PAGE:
I have a board I'm working on with a coworker; we are debating whether to go 4-layer or 6-layer board, and would like to use 6-layer but haven't found a reasonably priced fab house.

Is there any reputable PCB fab house out there that has good pricing on small-quantity (3-10 pcs) 6-layer PCBs? (approx 5"x6", nothing fancy) The best we've been able to do is about US$700, whereas there are specials on 2- or 4-layer PCBs that are in the $200-$300 range.

clarify background info: the board has 3 widely-used nets = AGND, DGND, +5V, which basically spells 5 layers, and there doesn't seem to be much advantage to 5 vs. 6. We've looked at sharing the AGND and +5V layers, that's an option; we've looked at routing the +5V by hand, that's an option; we've looked at combining AGND and DGND nets and living with the noise. The right thing to do from an engineering standpoint is a 6-layer board, but if it's going to be 2x the price it may be cost prohibitive given our particular situation (further details are beyond the scope of this forum).

clarification: (the board was made last year for $$$, but the question is still valid)

I asked about 6 layers and I meant 6 layers. The background info is only for educational purposes. As far as cost tradeoff judgement goes, here's where I was coming from:

For a shop that is interested in high-volume ultra-low-cost, you can either spend more time to design a 4-layer board well because of layout constraints, or rush through a 4-layer board design and hope it works.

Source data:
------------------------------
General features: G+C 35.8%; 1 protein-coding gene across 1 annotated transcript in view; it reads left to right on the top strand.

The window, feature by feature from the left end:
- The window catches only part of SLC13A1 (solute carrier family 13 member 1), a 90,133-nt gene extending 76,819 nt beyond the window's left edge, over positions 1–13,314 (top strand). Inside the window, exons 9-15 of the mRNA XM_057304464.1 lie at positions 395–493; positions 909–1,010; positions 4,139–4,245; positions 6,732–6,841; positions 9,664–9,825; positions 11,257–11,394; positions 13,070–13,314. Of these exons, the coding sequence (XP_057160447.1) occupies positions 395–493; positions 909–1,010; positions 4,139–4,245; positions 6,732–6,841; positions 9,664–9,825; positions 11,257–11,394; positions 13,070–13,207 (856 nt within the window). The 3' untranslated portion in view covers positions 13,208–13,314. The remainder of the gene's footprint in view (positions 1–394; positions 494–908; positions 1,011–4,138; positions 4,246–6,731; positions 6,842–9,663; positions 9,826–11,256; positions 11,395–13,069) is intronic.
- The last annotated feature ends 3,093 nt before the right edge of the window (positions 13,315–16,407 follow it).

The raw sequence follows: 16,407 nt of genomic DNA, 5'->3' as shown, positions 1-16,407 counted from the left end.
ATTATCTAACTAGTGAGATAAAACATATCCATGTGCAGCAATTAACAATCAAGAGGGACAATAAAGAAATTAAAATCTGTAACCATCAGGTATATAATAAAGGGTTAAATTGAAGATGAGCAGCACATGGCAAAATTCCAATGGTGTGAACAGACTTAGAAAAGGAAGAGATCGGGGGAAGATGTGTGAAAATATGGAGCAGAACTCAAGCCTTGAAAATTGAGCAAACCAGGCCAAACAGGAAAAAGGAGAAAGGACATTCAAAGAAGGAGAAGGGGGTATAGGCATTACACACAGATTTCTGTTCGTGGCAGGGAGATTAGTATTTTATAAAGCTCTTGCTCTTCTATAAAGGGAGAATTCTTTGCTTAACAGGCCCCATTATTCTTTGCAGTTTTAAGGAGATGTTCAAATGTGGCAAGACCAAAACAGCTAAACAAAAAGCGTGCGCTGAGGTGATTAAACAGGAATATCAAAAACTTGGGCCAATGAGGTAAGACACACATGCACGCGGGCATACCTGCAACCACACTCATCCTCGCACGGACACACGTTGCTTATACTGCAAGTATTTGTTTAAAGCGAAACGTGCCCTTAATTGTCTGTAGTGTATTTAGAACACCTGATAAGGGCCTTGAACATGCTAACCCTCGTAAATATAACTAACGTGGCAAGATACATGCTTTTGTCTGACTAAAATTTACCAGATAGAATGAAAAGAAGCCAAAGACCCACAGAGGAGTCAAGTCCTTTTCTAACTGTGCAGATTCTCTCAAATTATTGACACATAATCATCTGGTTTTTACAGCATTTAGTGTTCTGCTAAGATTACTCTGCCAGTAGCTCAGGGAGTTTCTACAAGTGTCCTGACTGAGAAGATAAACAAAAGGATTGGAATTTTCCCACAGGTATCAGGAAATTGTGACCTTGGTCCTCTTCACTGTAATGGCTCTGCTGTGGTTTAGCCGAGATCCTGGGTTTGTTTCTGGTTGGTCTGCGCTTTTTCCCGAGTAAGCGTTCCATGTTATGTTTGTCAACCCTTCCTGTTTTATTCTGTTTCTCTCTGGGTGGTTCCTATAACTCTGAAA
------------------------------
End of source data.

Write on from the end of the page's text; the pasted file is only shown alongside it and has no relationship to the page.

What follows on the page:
Same thing for a hobbyist without much money wanting low quantities.

For a shop that is interested in time-to-market, you can either spend the money and use a 6-layer board, or rush through a 4-layer board design and hope it works.

We were in the middle, and had a coworker who was leaving, so I had to go with something that worked; we didn't have time to respin. Cost turned out to be not as much a barrier as I thought, but in some situations I get flak from management when cost is high, and it's really helpful to have a modest price option so I don't have to deal with that.

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    6-layer PCB - nothing fancy! – Toby Jaffey Jul 28 '10 at 21:19
  • I thought the same thing, but have been helping a lot of professors get board orders in recently, so I think I could almost quote what specs he means. – Kortuk Jul 29 '10 at 5:08
  • Another list of PCB fabs: electronics.stackexchange.com/questions/1893/… – davidcary Mar 2 '11 at 19:37
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    Sounds like you have some layout issues - your AGND and DGND layers shouldn't be overlapping (they'll couple together), so you shouldn't need separate planes for the two. – Connor Wolf May 20 '11 at 2:01

12 Answers 12

in my experience having truly separate AGND and DGND nets almost never works out well in practice. 90% of the designs i see that try to do this end up with current loops that introduce EMI issues and can generate more noise in the analog portions of the circuit than using a single ground with careful part placement would.